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Aqua Jogging can add the spice to your off-season

Due to injury I got in contact with aqua-jogging. Yes, you‘re right, it‘s that ugly thing old ladies are doing with rings or „noodles“ around their flowery swimsuits. As they still could chat a lot in the water the intensity normally isn‘t that high. Continue reading


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Powerman Netherlands

The Powerman Duathlon in the Netherlands was an easy one. With 15km on the first run (6 laps of 2.5km), 60km on the bike (3 laps of 20km) and another 7.5km on the second run (3 laps of 2.5km) the distance was clearly shorter than a 70.3-Ironman and therefore the right place to feel the engine for the first time on a longer course. As I only trained in the basics and in short but very hard intervals I did not have a feeling for my „enginge“ on a higher performance level over 3 hours and more.

Heart beat as an indicator

For the first time I ran and rode with my heartbeat in the corner of my eye. My coach Kurt Muller gave me some indicators which were calculated – his words: „at the upper limits“. But learning from my own experience that I can perform quite long at a high heart rate i took the upper limit of the range as a measure. First run deliberately low, first bike lap again low and then increasing for the following two. The last run at the threshold and above. That‘s the one i liked most ;-)

Reality

Starting as the very last male starter I found my pace and soon i was passing the first runners. Slowly but surely. Overall I reached a 4:50 pace which I could hold for a much longer distance too. So let‘s give it a try a the San Francisco Marathon – a solid 3:30 or even less?

Fresh on the bike I found soon an other athlete. Riding with 10 to 15 hearbeats less than on the first run the first bike lap was a bid boring. This was maybe the reason why coach Kurt was writing: „wishing you all the best and enough patience“. At the end of the first lap i passed my german colleague in front of me and increased the pace constantly leading me to a moderately hard ride on the third one. We all had to fight hard against the wind. Eating and drinking with a timetable helped me to go through that very positively. On the last 10 to 15 km of the ride I passed a lot of athletes that were up to 10 minutes faster than me on the run!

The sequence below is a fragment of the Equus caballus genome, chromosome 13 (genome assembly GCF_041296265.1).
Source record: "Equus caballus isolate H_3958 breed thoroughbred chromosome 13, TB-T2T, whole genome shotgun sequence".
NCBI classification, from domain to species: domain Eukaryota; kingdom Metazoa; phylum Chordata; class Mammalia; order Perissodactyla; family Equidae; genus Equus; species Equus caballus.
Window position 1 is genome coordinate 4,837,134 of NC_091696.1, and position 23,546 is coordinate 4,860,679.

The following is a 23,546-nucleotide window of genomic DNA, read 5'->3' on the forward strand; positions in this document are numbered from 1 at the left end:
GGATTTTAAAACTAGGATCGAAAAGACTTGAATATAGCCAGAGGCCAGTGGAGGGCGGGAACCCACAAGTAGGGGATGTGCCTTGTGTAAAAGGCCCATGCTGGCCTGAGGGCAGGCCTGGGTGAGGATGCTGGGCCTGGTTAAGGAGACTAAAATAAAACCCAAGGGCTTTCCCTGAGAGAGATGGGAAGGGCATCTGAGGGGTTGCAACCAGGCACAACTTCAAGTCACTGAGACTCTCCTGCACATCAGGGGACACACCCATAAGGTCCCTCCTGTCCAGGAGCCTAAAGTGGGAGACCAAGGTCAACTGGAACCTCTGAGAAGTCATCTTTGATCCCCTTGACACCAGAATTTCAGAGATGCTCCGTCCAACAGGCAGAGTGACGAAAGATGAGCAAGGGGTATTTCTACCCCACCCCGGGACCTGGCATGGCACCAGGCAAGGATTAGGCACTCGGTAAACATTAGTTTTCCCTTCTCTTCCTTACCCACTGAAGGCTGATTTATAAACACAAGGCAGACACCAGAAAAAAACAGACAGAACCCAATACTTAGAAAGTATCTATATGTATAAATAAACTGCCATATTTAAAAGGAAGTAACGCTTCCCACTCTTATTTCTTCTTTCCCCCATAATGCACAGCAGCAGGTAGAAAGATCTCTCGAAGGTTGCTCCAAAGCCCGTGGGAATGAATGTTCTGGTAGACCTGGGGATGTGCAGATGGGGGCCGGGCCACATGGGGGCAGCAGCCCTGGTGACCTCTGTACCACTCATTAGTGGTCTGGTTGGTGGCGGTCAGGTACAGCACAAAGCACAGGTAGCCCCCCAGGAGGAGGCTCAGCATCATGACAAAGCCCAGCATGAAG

With this motivation in the backpack I almost crashed the guys at the entrance of the transition zone. And I realised that it was quite cold out in the fields and that my legs had to work harder than I realised. Take it easy. After changing the shoes with the obligatory but controlable cramp in the upper legs I started running. It worked quite well. All the brick runs after my rides payed out. But there was a totally new feeling I had to work with.

Listening to my heart or to my legs?

After about 1km on the last run I was feeling like my turnover was far too high (heartrate above threshold) and breathtaking wasn‘t that easy anymore. On the otherside my legs felt like running their own pace. Much faster than I felt like I could run. Trying to find the balance between the two of them I was in an ongoing seesaw between my legs and my heart. During the last 5 km I was listening to my legs and trying to find a certain „comfort“ with the speed. Don‘t ask me if there was a reserve or not. On the last 2km I felt like loosing my legs and being empty.

The conclusion

First of all I was the only Swiss finisher at the Powerman over the long distance. And I was really running at my limits during the last lap I am very proud and happy about all. The field was highly motivated, coming from all over Europe and the course wasn‘t easy with all it‘s edges and turns, the wind on the bike and totally flat 60km without the chance to relax the legs. I feel stronger and fresher than last year and also very free in my mind. With the experience of my coach in the back I can easily go through a sickly week and start sure of myself. But I also realised that I have to work more on my muscular endurance and strength on the bike. Rapperswil and Zofingen will be longer with much more difference in altitude. I‘ll work on that during my bike trainings and with pumping iron.


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Running slow 22 kilometers at Zurich Marathon opens new perspectives

After a 3hrs training on Saturday I was running two stages (4.5km and 17.5km) of the team relay marathon in Zurich as part of my preparation for the upcoming events. Clear message from the coach: running in the basics, run harder in the end.

Running within hundreds of motivated athletes is like driving with the hand break on. Fully on. When I was running my 6min/km the athletes around were moving with 4:30min/km in the beginning and about 5min/km in the end. As boring as this was, I had the big opportunity to study athletes around me and to support everybody I knew. I am not an expert in running but I‘ve reflected the pictures I‘ve seen with my own experience and the inputs of very smart people and coaches I got through all the years. Here are some findings about running a marathon under very special conditions. A day like yesterday can unveil our weakest points.

NUTRITION